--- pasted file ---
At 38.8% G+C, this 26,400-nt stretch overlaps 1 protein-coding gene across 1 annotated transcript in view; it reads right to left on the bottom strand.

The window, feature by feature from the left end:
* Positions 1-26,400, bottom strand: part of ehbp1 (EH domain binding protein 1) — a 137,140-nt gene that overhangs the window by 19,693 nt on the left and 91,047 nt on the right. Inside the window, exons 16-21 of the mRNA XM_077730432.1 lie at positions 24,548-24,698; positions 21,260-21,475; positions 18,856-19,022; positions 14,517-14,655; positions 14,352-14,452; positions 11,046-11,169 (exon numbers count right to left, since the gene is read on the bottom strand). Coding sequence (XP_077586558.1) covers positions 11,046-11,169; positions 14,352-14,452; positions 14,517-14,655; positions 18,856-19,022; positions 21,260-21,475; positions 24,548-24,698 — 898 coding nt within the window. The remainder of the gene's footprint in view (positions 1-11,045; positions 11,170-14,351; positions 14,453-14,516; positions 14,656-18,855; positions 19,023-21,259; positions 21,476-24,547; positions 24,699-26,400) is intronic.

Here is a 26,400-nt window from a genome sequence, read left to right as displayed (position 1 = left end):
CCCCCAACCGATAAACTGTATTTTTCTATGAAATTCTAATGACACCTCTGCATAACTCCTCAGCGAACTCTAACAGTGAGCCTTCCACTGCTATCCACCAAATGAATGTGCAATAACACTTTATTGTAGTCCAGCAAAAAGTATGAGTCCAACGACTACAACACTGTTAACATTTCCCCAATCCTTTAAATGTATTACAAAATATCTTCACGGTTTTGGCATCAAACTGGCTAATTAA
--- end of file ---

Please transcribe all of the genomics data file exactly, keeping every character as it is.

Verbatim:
At 38.8% G+C, this 26,400-nt stretch overlaps 1 protein-coding gene across 1 annotated transcript in view; it reads right to left on the bottom strand.

The window, feature by feature from the left end:
* Positions 1-26,400, bottom strand: part of ehbp1 (EH domain binding protein 1) — a 137,140-nt gene that overhangs the window by 19,693 nt on the left and 91,047 nt on the right. Inside the window, exons 16-21 of the mRNA XM_077730432.1 lie at positions 24,548-24,698; positions 21,260-21,475; positions 18,856-19,022; positions 14,517-14,655; positions 14,352-14,452; positions 11,046-11,169 (exon numbers count right to left, since the gene is read on the bottom strand). Coding sequence (XP_077586558.1) covers positions 11,046-11,169; positions 14,352-14,452; positions 14,517-14,655; positions 18,856-19,022; positions 21,260-21,475; positions 24,548-24,698 — 898 coding nt within the window. The remainder of the gene's footprint in view (positions 1-11,045; positions 11,170-14,351; positions 14,453-14,516; positions 14,656-18,855; positions 19,023-21,259; positions 21,476-24,547; positions 24,699-26,400) is intronic.

Here is a 26,400-nt window from a genome sequence, read left to right as displayed (position 1 = left end):
CCCCCAACCGATAAACTGTATTTTTCTATGAAATTCTAATGACACCTCTGCATAACTCCTCAGCGAACTCTAACAGTGAGCCTTCCACTGCTATCCACCAAATGAATGTGCAATAACACTTTATTGTAGTCCAGCAAAAAGTATGAGTCCAACGACTACAACACTGTTAACATTTCCCCAATCCTTTAAATGTATTACAAAATATCTTCACGGTTTTGGCATCAAACTGGCTAATTAA